Neoclassical Decorative Arts of the Late 1700s
During the reign of Louis XVI (1774-1792), many French intellectuals called for a moral austerity and social dignity that they associated with ancient Greece and republican Rome. Neoclassicism, adapting ideals from classical civilizations, replaced the pastel frivolity of the earlier rococo mode with a clear-cut sobriety. Eighteenth-century excavations at the ruined cities of Pompeii and Herculaneum, buried by an eruption of Mount Vesuvius in A.D. 79, provided archeological artifacts to inspire this new, classicizing style.
Flat surfaces and straight edges reflect the architectural sources for Louis XVI design. Elements of ancient Roman moldings, friezes, and columns became important motifs. Neoclassical furniture employed geometrical forms—squares, circles, and triangles—for decorative patterns as well as overall silhouettes. Tastes had changed gradually from the time of Louis XV to that of his grandson Louis XVI. Therefore, the furniture of the 1760s and 1770s is sometimes called transitional because it incorporates both graceful rococo curves and the geometrical severity of the later neoclassical mode.
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A ribboned, floral bouquet executed in wood marquetry fills the top of this table. The yellow of the daffodils has faded, but traces remain of the green and red dyes used to stain the leaves and roses. Otherwise, this lady's desk is extraordinarily well preserved.
When the key is inserted, springs move the top back halfway while a writing compartment glides forward, doubling the work area. Deep drawers on both sides are simultaneously unlocked and then can be pulled out manually. The owner, when finished with her correspondence or household accounts, could lift the hinged writing surface to reveal the mirror on its back and compartments for cosmetics below.
Jean-François Leleu, who signed this work, also supplied furniture for the pleasure pavilion built in 1770-1771 at Louveciennes for Madame du Barry, the last mistress of Louis XV. The decoration at Louveciennes presented neoclassicism as the approved court style. The straight lines and perfect circles of this early, transitional-style table are imposed on a curving, rococo silhouette.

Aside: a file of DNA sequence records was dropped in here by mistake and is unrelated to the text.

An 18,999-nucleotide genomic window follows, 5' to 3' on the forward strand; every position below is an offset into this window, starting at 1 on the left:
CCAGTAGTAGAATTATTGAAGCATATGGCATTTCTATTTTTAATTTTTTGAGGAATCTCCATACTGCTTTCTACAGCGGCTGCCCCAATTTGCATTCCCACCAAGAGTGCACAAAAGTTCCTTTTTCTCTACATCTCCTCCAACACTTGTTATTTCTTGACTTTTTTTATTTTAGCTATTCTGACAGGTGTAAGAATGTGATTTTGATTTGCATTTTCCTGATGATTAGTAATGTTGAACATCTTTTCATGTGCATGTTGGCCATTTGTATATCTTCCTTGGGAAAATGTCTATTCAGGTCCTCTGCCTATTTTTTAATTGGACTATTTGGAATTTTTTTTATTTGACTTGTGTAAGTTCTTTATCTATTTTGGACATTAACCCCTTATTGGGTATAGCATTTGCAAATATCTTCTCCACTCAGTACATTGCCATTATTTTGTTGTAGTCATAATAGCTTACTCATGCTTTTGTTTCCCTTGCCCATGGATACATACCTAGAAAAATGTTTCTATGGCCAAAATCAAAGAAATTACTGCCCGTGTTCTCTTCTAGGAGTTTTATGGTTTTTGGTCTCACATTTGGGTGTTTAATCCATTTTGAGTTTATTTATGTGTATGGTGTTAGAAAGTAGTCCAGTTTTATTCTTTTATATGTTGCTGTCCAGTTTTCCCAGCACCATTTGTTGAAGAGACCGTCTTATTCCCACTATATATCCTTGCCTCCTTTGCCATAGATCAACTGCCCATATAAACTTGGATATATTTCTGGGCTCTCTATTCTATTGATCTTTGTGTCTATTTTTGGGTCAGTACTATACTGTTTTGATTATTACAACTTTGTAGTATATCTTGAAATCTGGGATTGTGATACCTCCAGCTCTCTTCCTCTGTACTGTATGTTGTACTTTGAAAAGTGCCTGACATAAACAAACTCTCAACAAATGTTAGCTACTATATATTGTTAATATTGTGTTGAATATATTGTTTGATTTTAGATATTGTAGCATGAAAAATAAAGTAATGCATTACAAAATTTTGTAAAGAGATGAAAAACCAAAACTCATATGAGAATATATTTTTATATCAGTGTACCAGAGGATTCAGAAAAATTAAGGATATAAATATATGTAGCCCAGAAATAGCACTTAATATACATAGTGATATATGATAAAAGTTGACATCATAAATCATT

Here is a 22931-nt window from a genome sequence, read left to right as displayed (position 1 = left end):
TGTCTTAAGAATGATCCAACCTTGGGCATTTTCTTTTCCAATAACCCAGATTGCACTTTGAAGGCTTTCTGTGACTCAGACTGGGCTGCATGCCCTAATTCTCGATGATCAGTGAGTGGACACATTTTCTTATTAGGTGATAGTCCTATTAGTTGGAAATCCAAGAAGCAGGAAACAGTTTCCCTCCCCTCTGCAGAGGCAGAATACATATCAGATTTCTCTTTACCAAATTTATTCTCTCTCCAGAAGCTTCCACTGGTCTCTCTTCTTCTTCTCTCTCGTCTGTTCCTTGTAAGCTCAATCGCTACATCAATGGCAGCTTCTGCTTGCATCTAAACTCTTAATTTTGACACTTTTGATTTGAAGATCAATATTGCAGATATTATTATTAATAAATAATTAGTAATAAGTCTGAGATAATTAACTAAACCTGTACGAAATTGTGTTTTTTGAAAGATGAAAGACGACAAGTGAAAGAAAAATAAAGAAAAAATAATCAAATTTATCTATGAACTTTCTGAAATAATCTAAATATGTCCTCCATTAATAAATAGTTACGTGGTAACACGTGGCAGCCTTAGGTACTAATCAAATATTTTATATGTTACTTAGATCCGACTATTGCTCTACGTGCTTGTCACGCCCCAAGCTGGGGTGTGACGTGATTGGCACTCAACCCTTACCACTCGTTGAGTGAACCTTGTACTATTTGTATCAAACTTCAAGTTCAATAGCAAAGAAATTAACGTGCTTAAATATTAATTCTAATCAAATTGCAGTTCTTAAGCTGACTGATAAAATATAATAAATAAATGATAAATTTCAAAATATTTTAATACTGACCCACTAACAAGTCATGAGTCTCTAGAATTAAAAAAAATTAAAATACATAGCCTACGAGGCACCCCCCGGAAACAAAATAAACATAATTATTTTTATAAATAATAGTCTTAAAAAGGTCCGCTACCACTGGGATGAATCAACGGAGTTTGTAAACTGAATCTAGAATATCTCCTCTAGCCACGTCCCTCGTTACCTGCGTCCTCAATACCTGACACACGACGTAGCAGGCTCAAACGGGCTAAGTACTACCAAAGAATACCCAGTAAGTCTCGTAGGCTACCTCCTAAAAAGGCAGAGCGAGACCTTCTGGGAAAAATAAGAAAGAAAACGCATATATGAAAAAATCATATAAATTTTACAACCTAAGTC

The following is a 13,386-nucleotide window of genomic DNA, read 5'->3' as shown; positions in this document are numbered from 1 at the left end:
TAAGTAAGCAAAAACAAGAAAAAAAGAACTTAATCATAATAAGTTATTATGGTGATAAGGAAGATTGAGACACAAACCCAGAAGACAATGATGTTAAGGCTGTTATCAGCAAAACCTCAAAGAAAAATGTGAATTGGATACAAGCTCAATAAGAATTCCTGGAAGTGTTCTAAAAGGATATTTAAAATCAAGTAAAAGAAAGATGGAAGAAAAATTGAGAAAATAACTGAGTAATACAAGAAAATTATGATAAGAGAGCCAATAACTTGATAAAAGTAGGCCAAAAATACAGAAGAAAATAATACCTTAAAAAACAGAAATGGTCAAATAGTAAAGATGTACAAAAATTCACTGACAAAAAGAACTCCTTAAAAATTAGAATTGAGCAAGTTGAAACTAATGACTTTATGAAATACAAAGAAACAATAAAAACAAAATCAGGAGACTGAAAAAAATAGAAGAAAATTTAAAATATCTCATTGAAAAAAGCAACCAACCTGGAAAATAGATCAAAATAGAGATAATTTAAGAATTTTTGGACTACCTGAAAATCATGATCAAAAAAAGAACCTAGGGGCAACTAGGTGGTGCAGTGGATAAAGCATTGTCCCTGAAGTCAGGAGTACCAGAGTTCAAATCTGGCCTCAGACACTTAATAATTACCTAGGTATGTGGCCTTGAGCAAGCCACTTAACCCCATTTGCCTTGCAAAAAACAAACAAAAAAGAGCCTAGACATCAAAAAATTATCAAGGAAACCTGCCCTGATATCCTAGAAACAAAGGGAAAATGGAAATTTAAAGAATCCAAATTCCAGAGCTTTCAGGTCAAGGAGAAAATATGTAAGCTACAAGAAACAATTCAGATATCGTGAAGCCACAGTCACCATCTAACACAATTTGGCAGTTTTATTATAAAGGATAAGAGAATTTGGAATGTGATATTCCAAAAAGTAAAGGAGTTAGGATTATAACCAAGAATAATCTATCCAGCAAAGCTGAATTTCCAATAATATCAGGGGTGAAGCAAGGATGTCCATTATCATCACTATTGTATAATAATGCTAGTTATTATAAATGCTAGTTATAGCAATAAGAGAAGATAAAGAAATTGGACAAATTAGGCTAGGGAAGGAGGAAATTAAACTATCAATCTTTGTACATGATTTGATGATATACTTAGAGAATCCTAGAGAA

Leleu gained his expertise in pictorial veneer from his teacher, Jean-François Oeben. For a man who could invent such refined designs, Leleu had a violent temper. When a fellow apprentice, Jean-Henri Riesener, inherited the studio of their master Oeben, Leleu was outraged and spent the rest of his career suing Riesener in vain.
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This rolltop desk is stamped underneath by Jean-Henri Riesener, one of the greatest Parisian cabinetmakers. After his master Jean-François Oeben died in 1763, Riesener inherited the studio and, five years later, married Oeben's widow.
The rolltop desk was introduced about 1760 by Oeben. The top of this one includes a tilting, adjustable easel, so that a gentleman could stand to read or write. Wide writing slides and long drawers with inkwells are concealed on both sides, providing work space for two male secretaries.
Mountings with neoclassical motifs of circular laurel wreaths and symmetrical sprays of acanthus foliage enhance Riesener's desk. These geometrical plants and straight edges contrast with the subtle curve of the legs, a transitional reminder of the rococo style.
In the center of the front drawer and in the corresponding position on the back, intertwined ribbons of gilt bronze form the letters LB. This monogram could refer to any number of men named Louis in the Bourbon-Condé royal family. Since the initials are a different color metal, however, they may be later additions.
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According to Jean-Henri Riesener's account ledger for May 28, 1784, this table was ordered for Queen Marie Antoinette's private apartments in the Tuileries Palace, Paris. Detailed descriptions and measurements, as well as a court inventory number inked underneath the tabletop, confirm its identity. After the French Revolution erupted in 1789, the royal family was held for three years in the Tuileries. Marie Antoinette must have used this piece during that imprisonment before she was guillotined in 1793.